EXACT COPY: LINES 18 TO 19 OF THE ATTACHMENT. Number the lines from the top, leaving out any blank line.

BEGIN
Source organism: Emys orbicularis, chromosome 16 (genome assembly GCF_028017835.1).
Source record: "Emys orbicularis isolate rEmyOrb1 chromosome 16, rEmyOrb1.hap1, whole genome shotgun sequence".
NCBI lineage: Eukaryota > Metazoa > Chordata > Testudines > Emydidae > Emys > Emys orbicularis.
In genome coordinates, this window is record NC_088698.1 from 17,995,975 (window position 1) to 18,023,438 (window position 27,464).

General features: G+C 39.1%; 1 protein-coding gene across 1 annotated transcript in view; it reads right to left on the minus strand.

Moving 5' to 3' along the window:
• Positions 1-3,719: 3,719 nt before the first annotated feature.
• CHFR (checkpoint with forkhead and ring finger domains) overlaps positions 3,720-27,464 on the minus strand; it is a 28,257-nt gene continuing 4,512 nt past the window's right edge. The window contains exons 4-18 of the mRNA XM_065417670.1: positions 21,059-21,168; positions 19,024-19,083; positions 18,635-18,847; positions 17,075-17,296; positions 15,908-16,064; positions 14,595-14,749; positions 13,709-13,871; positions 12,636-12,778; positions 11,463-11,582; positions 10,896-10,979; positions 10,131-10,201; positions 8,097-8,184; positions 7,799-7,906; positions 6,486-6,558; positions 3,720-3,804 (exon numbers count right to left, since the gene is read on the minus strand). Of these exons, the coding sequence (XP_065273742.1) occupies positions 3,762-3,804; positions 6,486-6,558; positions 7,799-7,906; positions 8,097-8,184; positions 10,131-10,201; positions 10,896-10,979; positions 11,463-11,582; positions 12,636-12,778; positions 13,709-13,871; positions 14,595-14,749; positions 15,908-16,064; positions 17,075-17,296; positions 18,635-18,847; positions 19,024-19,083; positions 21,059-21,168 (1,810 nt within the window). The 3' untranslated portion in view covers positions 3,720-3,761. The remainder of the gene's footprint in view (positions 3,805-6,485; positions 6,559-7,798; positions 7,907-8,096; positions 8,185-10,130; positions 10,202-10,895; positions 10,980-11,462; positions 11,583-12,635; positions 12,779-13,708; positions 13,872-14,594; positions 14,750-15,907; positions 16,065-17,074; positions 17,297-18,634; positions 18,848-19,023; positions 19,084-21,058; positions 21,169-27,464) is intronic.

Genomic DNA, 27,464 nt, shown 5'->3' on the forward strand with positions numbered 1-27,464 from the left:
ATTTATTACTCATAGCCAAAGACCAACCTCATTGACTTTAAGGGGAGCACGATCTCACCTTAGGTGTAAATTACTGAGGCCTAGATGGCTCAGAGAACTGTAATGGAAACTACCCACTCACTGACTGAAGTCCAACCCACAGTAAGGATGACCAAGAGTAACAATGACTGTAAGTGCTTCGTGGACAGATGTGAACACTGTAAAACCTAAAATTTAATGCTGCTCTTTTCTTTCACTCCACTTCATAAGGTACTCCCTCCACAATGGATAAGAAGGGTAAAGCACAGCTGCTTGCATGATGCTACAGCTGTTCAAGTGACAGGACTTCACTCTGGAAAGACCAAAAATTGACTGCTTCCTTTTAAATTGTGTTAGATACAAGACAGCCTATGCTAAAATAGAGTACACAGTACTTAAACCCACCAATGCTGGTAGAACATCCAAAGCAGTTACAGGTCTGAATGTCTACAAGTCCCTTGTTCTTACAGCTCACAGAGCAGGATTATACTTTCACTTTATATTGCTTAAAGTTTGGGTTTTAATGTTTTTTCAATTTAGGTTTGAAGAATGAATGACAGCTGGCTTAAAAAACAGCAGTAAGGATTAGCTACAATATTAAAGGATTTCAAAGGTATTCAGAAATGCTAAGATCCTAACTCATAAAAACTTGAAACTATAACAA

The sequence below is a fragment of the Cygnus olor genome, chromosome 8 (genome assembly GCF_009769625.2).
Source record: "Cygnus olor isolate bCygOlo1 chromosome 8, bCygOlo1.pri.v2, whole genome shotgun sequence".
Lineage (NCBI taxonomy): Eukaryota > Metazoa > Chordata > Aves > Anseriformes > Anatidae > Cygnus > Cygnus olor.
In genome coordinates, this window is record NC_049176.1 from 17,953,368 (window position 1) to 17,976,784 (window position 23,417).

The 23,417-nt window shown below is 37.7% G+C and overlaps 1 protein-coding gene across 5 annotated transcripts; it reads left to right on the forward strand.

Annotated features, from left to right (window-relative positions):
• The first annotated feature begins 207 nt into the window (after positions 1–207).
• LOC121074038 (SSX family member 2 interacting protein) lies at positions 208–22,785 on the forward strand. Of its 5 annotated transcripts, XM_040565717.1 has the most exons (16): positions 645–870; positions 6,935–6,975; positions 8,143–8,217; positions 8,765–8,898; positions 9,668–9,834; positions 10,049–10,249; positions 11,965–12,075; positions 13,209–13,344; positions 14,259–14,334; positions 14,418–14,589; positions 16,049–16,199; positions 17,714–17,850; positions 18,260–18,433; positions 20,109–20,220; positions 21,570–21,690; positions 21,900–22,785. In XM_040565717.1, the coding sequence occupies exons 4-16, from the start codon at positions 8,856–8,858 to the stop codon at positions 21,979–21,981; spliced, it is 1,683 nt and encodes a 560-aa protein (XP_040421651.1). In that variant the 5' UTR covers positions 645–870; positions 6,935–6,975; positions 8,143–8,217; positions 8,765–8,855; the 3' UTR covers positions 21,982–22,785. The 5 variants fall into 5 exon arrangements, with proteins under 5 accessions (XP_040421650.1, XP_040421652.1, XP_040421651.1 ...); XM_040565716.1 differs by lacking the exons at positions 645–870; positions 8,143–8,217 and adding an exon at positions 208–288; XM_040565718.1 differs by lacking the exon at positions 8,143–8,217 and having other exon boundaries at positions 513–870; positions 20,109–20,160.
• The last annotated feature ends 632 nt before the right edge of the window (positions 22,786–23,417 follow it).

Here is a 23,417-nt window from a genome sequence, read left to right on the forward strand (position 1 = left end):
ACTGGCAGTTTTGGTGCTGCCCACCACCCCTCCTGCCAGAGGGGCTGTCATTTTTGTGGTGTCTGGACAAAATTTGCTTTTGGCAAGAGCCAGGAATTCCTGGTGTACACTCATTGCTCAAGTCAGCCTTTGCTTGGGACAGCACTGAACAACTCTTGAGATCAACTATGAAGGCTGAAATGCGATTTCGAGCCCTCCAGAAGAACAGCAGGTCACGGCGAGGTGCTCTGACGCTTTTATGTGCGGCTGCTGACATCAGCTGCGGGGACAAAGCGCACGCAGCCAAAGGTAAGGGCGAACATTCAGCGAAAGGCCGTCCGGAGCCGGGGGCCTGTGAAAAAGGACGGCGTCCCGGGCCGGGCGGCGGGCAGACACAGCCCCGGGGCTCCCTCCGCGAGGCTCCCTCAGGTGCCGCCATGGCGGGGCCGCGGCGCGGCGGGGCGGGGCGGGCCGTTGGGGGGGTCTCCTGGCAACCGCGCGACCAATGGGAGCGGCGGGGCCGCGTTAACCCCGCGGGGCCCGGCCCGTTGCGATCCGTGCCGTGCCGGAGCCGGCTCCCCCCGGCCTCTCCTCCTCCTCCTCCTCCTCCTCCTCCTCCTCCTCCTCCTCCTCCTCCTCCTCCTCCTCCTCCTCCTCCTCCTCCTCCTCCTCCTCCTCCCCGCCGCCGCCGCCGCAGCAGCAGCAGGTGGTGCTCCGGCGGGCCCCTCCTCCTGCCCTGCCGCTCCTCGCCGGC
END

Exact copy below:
• LOC121074038 (SSX family member 2 interacting protein) lies at positions 208–22,785 on the forward strand. Of its 5 annotated transcripts, XM_040565717.1 has the most exons (16): positions 645–870; positions 6,935–6,975; positions 8,143–8,217; positions 8,765–8,898; positions 9,668–9,834; positions 10,049–10,249; positions 11,965–12,075; positions 13,209–13,344; positions 14,259–14,334; positions 14,418–14,589; positions 16,049–16,199; positions 17,714–17,850; positions 18,260–18,433; positions 20,109–20,220; positions 21,570–21,690; positions 21,900–22,785. In XM_040565717.1, the coding sequence occupies exons 4-16, from the start codon at positions 8,856–8,858 to the stop codon at positions 21,979–21,981; spliced, it is 1,683 nt and encodes a 560-aa protein (XP_040421651.1). In that variant the 5' UTR covers positions 645–870; positions 6,935–6,975; positions 8,143–8,217; positions 8,765–8,855; the 3' UTR covers positions 21,982–22,785. The 5 variants fall into 5 exon arrangements, with proteins under 5 accessions (XP_040421650.1, XP_040421652.1, XP_040421651.1 ...); XM_040565716.1 differs by lacking the exons at positions 645–870; positions 8,143–8,217 and adding an exon at positions 208–288; XM_040565718.1 differs by lacking the exon at positions 8,143–8,217 and having other exon boundaries at positions 513–870; positions 20,109–20,160.
• The last annotated feature ends 632 nt before the right edge of the window (positions 22,786–23,417 follow it).